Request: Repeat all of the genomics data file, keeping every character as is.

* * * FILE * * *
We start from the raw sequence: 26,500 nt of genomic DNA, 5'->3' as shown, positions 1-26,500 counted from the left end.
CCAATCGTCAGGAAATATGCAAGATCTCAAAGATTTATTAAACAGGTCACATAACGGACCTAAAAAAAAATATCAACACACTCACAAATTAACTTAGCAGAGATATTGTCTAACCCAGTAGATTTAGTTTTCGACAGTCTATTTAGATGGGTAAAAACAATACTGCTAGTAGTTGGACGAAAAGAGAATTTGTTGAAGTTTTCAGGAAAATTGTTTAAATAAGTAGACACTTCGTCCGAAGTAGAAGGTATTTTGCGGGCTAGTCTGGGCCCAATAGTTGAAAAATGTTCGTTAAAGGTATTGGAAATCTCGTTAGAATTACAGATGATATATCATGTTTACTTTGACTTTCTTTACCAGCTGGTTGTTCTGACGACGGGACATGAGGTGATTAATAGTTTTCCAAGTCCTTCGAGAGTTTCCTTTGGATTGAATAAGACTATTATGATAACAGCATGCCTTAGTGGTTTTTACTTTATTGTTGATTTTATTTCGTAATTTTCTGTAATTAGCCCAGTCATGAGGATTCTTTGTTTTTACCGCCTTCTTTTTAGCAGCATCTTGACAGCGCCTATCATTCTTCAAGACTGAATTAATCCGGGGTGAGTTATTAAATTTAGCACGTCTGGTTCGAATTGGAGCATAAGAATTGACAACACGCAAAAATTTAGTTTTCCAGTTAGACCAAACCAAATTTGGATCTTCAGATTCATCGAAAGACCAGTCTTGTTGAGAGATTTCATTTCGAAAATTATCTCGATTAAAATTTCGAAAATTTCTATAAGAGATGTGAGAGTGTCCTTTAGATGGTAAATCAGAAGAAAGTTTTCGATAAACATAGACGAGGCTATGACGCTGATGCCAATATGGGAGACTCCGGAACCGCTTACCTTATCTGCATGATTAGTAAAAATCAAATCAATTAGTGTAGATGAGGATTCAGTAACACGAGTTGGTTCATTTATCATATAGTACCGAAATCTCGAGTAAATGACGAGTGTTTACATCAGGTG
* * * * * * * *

We start from the raw sequence: 26,500 nt of genomic DNA, 5'->3' as shown, positions 1-26,500 counted from the left end.
CCAATCGTCAGGAAATATGCAAGATCTCAAAGATTTATTAAACAGGTCACATAACGGACCTAAAAAAAAATATCAACACACTCACAAATTAACTTAGCAGAGATATTGTCTAACCCAGTAGATTTAGTTTTCGACAGTCTATTTAGATGGGTAAAAACAATACTGCTAGTAGTTGGACGAAAAGAGAATTTGTTGAAGTTTTCAGGAAAATTGTTTAAATAAGTAGACACTTCGTCCGAAGTAGAAGGTATTTTGCGGGCTAGTCTGGGCCCAATAGTTGAAAAATGTTCGTTAAAGGTATTGGAAATCTCGTTAGAATTACAGATGATATATCATGTTTACTTTGACTTTCTTTACCAGCTGGTTGTTCTGACGACGGGACATGAGGTGATTAATAGTTTTCCAAGTCCTTCGAGAGTTTCCTTTGGATTGAATAAGACTATTATGATAACAGCATGCCTTAGTGGTTTTTACTTTATTGTTGATTTTATTTCGTAATTTTCTGTAATTAGCCCAGTCATGAGGATTCTTTGTTTTTACCGCCTTCTTTTTAGCAGCATCTTGACAGCGCCTATCATTCTTCAAGACTGAATTAATCCGGGGTGAGTTATTAAATTTAGCACGTCTGGTTCGAATTGGAGCATAAGAATTGACAACACGCAAAAATTTAGTTTTCCAGTTAGACCAAACCAAATTTGGATCTTCAGATTCATCGAAAGACCAGTCTTGTTGAGAGATTTCATTTCGAAAATTATCTCGATTAAAATTTCGAAAATTTCTATAAGAGATGTGAGAGTGTCCTTTAGATGGTAAATCAGAAGAAAGTTTTCGATAAACATAGACGAGGCTATGACGCTGATGCCAATATGGGAGACTCCGGAACCGCTTACCTTATCTGCATGATTAGTAAAAATCAAATCAATTAGTGTAGATGAGGATTCAGTAACACGAGTTGGTTCATTTATCATATAGTACCGAAATCTCGAGTAAATGACGAGTGTTTACATCAGGTG